Managing partner of Akin Gump in Moscow, Natalia Baratiants, discusses her opinion on and experiences with gender equality in the legal profession in Russia and how her firm encourages diversity

 


What obstacles have you had to contend with during your legal career that related to your gender?

I have spent much of the last 25 years advising major energy companies in relation to their cross-border acquisitions and securities transactions, both within Russia and internationally. I have also regularly supported these very significant companies in forging strategic alliances and joint ventures. In that time, I think it is fair to say that the majority of those I have advised and worked with have been men. It has almost always been the case that my advice has been listened to, appreciated and followed. It really doesn’t worry me or add any pressure - from my own, personal perspective - if there are more men than women in that environment.

I have been the managing partner of Akin Gump in Moscow for many years and I have worked very closely with my partners focused on advising energy companies. So as far as my experience goes, I have only really been limited really by my own goals.

From a professional perspective, I am a great supporter of more women entering the legal profession both on the private practice and client side, as this offers a different perspective and balance which can be helpful to clients in getting their deals done.

 

From the perspective of gender equality how does the environment which you work in now compare to the one you began your career in?

Gender equality in the legal environment has changed so much both globally and domestically (in Russia) over the last 15-20 years. Now the opportunities available to men and women, whether setting out, established or being considered for partner, are broadly even, while historically this was not the case.

I genuinely feel that law is an equal opportunities profession, in particular for those pursuing this path/career today.

 

In general do you feel the legal profession within your jurisdiction treats women and men equally?

I think it is fair to say that in the legal departments of the big corporates there are still fewer women, but that is more for historical reasons, rather than current inequalities. As women work their way up the ranks within corporate legal departments in Russia we will ultimately see gender parity, but that will take a bit more time.
Within private practice we are seeing gender to be much less of an issue. Akin Gump in Moscow has two female and two male partners, and numerous female lawyers coming up through the ranks. That may not always be the case for smaller domestic Russian firms, of course.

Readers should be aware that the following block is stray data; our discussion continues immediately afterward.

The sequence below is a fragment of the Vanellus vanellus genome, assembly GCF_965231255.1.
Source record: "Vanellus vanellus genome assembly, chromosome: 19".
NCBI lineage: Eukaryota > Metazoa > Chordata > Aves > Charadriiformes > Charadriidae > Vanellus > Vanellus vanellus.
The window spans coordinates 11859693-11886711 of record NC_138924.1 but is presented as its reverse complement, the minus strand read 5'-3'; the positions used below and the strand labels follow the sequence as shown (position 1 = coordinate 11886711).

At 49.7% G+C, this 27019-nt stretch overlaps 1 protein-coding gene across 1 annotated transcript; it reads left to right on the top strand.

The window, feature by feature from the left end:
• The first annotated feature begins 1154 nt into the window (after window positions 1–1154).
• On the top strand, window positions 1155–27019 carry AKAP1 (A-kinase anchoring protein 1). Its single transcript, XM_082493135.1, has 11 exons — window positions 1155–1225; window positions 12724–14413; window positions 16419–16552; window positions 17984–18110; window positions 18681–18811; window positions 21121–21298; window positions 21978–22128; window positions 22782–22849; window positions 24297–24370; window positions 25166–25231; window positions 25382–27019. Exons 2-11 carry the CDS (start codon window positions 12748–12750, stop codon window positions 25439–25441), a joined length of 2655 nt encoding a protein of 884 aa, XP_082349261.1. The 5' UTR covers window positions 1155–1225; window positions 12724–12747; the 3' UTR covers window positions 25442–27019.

Are there any initiatives to promote gender equality in the legal profession in your jurisdiction?

Working for a large international firm, led by Chairperson Kim Koopersmith, we have strong, diverse leadership with a broad outlook. In Moscow, we therefore enjoy the same initiatives, standards and policies as all the offices in our firm’s network, and this is a really attractive quality for our firm and for those looking for an employer providing equal opportunities. Is that the same for all law firms in Moscow? In the same way that isn’t always the case in New York or London - there is a huge range. But it is available for those who are looking for it and our firm is a great advocate for gender equality as well as diversity and inclusion, generally.

 

If you could introduce one policy related to gender equality in the legal profession what would it be?

I would ensure that leadership committees and management boards have multiple female members to allow for a breadth of mindset in strategic decision making.

 

Do you feel women are well represented at partner level and in management positions in firms within the country where you are based?

As I said, at Akin Gump we operate on an even playing field and, more generally, it is better than it was. I suspect there is more work to be done as more women move towards, or become, partner and the genders balance out more, but there is nothing stopping the full representation of women in management at law firms in Russia.

 

What initiatives do you have in place at your firm to promote gender equality?

Numerous: Akin Gump provides mentoring, training and professional development programmes to support all its lawyers across every office in building and expanding networks. We have vibrant diversity and inclusion committees operating firmwide and locally, which contribute to hiring initiatives. The firm provides a truly inclusive working environment.

 

Do you think your firm compares well to others in your market when considering gender equality?

With Kim Koopersmith’s committed leadership from the US, I suspect Akin Gump may be seen as something of a leader in this field. In addition, I don’t encounter many other female managing partners when I meet with my competitor colleagues at other law firms in Moscow. Hopefully that will start to change.

 

What advice would you give to women in junior positions to encourage them to work towards attaining senior positions?

Our firm has policies in place because it genuinely values diversity, and these are designed to provide a framework for standards and support.

Quality will always win – so, work hard, be the best lawyer you can, and you will get noticed for the right reasons. But do also get involved, be proactive and be visible with regards to activities and initiatives that are going on in the office, within the firm and outside it.

 

What do you feel are the biggest obstacles for women in your jurisdiction joining the legal profession now?

The legal profession in Russia has great potential. The work that is available is interesting, varied, and more international than it ever was. My advice is to think big and work hard.